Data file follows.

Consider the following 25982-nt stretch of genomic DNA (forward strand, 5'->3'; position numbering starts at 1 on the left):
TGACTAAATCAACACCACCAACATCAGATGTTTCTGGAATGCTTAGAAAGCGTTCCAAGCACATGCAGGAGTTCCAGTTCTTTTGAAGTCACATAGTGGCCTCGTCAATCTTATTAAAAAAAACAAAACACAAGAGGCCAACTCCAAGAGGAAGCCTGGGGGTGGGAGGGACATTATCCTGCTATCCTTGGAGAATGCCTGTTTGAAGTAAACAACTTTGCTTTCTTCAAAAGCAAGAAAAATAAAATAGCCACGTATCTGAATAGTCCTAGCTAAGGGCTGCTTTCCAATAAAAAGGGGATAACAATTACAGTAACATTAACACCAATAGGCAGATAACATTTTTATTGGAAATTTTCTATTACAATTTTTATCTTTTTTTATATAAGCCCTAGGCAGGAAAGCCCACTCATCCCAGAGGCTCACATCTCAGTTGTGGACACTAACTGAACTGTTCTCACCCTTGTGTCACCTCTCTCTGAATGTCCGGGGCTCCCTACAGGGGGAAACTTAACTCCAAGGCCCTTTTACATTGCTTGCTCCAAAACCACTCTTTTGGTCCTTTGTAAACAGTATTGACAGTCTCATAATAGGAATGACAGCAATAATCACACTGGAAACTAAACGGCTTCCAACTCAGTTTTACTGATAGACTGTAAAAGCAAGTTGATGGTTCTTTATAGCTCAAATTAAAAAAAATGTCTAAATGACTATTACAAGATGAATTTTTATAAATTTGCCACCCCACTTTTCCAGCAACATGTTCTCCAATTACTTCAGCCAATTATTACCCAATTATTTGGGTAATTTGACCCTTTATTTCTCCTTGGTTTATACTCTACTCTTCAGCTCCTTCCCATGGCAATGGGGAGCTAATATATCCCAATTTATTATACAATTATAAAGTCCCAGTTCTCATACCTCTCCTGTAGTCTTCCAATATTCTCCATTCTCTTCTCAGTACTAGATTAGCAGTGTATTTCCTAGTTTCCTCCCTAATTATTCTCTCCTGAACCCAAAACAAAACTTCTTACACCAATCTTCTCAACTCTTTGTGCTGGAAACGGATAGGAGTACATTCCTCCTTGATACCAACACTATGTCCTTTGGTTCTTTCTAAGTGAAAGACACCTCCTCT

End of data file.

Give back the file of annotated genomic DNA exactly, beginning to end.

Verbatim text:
Consider the following 25982-nt stretch of genomic DNA (forward strand, 5'->3'; position numbering starts at 1 on the left):
TGACTAAATCAACACCACCAACATCAGATGTTTCTGGAATGCTTAGAAAGCGTTCCAAGCACATGCAGGAGTTCCAGTTCTTTTGAAGTCACATAGTGGCCTCGTCAATCTTATTAAAAAAAACAAAACACAAGAGGCCAACTCCAAGAGGAAGCCTGGGGGTGGGAGGGACATTATCCTGCTATCCTTGGAGAATGCCTGTTTGAAGTAAACAACTTTGCTTTCTTCAAAAGCAAGAAAAATAAAATAGCCACGTATCTGAATAGTCCTAGCTAAGGGCTGCTTTCCAATAAAAAGGGGATAACAATTACAGTAACATTAACACCAATAGGCAGATAACATTTTTATTGGAAATTTTCTATTACAATTTTTATCTTTTTTTATATAAGCCCTAGGCAGGAAAGCCCACTCATCCCAGAGGCTCACATCTCAGTTGTGGACACTAACTGAACTGTTCTCACCCTTGTGTCACCTCTCTCTGAATGTCCGGGGCTCCCTACAGGGGGAAACTTAACTCCAAGGCCCTTTTACATTGCTTGCTCCAAAACCACTCTTTTGGTCCTTTGTAAACAGTATTGACAGTCTCATAATAGGAATGACAGCAATAATCACACTGGAAACTAAACGGCTTCCAACTCAGTTTTACTGATAGACTGTAAAAGCAAGTTGATGGTTCTTTATAGCTCAAATTAAAAAAAATGTCTAAATGACTATTACAAGATGAATTTTTATAAATTTGCCACCCCACTTTTCCAGCAACATGTTCTCCAATTACTTCAGCCAATTATTACCCAATTATTTGGGTAATTTGACCCTTTATTTCTCCTTGGTTTATACTCTACTCTTCAGCTCCTTCCCATGGCAATGGGGAGCTAATATATCCCAATTTATTATACAATTATAAAGTCCCAGTTCTCATACCTCTCCTGTAGTCTTCCAATATTCTCCATTCTCTTCTCAGTACTAGATTAGCAGTGTATTTCCTAGTTTCCTCCCTAATTATTCTCTCCTGAACCCAAAACAAAACTTCTTACACCAATCTTCTCAACTCTTTGTGCTGGAAACGGATAGGAGTACATTCCTCCTTGATACCAACACTATGTCCTTTGGTTCTTTCTAAGTGAAAGACACCTCCTCT